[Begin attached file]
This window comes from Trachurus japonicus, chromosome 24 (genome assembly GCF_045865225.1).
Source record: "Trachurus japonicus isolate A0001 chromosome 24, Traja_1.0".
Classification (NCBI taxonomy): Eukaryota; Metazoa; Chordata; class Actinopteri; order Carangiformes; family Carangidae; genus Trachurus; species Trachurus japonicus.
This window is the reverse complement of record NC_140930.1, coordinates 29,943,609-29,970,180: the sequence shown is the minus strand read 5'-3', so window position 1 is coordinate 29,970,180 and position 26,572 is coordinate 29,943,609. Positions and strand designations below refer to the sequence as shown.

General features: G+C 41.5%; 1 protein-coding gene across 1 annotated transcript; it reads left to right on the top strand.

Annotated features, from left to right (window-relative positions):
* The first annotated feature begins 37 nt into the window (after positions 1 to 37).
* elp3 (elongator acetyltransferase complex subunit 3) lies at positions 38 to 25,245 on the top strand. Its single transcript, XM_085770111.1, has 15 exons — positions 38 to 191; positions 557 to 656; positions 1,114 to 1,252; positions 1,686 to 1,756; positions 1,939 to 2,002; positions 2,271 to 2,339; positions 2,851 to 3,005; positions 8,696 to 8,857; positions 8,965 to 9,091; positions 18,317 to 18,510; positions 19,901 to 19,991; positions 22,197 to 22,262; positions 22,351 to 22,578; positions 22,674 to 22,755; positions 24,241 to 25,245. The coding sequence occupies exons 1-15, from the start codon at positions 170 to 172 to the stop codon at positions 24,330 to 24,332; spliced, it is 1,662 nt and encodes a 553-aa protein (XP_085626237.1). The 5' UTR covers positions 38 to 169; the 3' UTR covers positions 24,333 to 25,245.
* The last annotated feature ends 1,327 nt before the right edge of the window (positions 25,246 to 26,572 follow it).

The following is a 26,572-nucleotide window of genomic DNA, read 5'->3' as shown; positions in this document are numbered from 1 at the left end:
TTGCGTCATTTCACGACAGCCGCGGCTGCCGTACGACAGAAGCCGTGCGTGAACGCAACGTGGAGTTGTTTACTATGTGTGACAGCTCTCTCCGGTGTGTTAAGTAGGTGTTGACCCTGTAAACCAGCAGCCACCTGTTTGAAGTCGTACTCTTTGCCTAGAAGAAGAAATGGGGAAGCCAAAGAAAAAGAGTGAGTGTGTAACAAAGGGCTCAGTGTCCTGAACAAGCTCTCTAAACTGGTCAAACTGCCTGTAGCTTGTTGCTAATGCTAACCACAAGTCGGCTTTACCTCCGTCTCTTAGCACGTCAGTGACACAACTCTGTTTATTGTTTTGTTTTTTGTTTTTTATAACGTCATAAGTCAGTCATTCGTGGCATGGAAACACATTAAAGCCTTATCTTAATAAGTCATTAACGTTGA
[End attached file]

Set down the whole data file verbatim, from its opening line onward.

This window comes from Trachurus japonicus, chromosome 24 (genome assembly GCF_045865225.1).
Source record: "Trachurus japonicus isolate A0001 chromosome 24, Traja_1.0".
Classification (NCBI taxonomy): Eukaryota; Metazoa; Chordata; class Actinopteri; order Carangiformes; family Carangidae; genus Trachurus; species Trachurus japonicus.
This window is the reverse complement of record NC_140930.1, coordinates 29,943,609-29,970,180: the sequence shown is the minus strand read 5'-3', so window position 1 is coordinate 29,970,180 and position 26,572 is coordinate 29,943,609. Positions and strand designations below refer to the sequence as shown.

General features: G+C 41.5%; 1 protein-coding gene across 1 annotated transcript; it reads left to right on the top strand.

Annotated features, from left to right (window-relative positions):
* The first annotated feature begins 37 nt into the window (after positions 1 to 37).
* elp3 (elongator acetyltransferase complex subunit 3) lies at positions 38 to 25,245 on the top strand. Its single transcript, XM_085770111.1, has 15 exons — positions 38 to 191; positions 557 to 656; positions 1,114 to 1,252; positions 1,686 to 1,756; positions 1,939 to 2,002; positions 2,271 to 2,339; positions 2,851 to 3,005; positions 8,696 to 8,857; positions 8,965 to 9,091; positions 18,317 to 18,510; positions 19,901 to 19,991; positions 22,197 to 22,262; positions 22,351 to 22,578; positions 22,674 to 22,755; positions 24,241 to 25,245. The coding sequence occupies exons 1-15, from the start codon at positions 170 to 172 to the stop codon at positions 24,330 to 24,332; spliced, it is 1,662 nt and encodes a 553-aa protein (XP_085626237.1). The 5' UTR covers positions 38 to 169; the 3' UTR covers positions 24,333 to 25,245.
* The last annotated feature ends 1,327 nt before the right edge of the window (positions 25,246 to 26,572 follow it).

The following is a 26,572-nucleotide window of genomic DNA, read 5'->3' as shown; positions in this document are numbered from 1 at the left end:
TTGCGTCATTTCACGACAGCCGCGGCTGCCGTACGACAGAAGCCGTGCGTGAACGCAACGTGGAGTTGTTTACTATGTGTGACAGCTCTCTCCGGTGTGTTAAGTAGGTGTTGACCCTGTAAACCAGCAGCCACCTGTTTGAAGTCGTACTCTTTGCCTAGAAGAAGAAATGGGGAAGCCAAAGAAAAAGAGTGAGTGTGTAACAAAGGGCTCAGTGTCCTGAACAAGCTCTCTAAACTGGTCAAACTGCCTGTAGCTTGTTGCTAATGCTAACCACAAGTCGGCTTTACCTCCGTCTCTTAGCACGTCAGTGACACAACTCTGTTTATTGTTTTGTTTTTTGTTTTTTATAACGTCATAAGTCAGTCATTCGTGGCATGGAAACACATTAAAGCCTTATCTTAATAAGTCATTAACGTTGA